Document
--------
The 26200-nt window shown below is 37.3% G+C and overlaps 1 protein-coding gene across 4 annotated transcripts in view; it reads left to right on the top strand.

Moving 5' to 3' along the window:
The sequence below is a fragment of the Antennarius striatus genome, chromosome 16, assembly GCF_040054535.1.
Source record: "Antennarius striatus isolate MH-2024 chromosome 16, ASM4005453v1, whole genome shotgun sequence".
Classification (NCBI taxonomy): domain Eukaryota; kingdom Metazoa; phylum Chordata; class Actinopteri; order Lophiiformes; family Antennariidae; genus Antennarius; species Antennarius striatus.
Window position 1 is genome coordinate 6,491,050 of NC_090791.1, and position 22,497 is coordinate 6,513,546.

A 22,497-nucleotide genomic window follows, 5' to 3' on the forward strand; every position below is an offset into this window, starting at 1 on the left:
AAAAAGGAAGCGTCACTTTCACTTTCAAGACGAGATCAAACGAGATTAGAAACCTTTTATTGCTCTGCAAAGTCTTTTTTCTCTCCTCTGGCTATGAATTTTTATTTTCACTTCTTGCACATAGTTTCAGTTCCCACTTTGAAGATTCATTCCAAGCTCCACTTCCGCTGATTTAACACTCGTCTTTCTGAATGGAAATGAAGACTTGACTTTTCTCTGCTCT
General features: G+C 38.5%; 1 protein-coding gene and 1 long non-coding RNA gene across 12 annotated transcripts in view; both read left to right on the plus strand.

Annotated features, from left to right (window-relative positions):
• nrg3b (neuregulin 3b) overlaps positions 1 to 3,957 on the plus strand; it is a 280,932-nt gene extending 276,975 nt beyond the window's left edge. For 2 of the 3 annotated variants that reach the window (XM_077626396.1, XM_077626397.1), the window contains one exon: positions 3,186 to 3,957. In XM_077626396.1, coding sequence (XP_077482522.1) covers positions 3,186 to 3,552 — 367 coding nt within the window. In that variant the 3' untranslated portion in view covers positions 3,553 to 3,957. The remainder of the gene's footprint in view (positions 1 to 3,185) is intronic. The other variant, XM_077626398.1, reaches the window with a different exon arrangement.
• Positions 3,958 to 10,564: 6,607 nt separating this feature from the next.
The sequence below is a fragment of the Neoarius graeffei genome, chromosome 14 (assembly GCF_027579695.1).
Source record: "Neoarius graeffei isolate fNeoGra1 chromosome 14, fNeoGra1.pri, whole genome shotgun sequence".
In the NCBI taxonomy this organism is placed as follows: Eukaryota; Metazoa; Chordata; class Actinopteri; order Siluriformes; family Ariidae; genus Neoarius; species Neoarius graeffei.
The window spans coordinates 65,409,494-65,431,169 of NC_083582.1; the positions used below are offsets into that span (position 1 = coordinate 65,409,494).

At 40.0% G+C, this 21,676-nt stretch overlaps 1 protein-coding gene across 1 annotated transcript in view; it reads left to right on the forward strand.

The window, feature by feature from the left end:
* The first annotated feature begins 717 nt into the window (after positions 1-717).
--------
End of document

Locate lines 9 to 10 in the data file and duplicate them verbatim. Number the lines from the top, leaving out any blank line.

General features: G+C 38.5%; 1 protein-coding gene and 1 long non-coding RNA gene across 12 annotated transcripts in view; both read left to right on the plus strand.

Annotated features, from left to right (window-relative positions):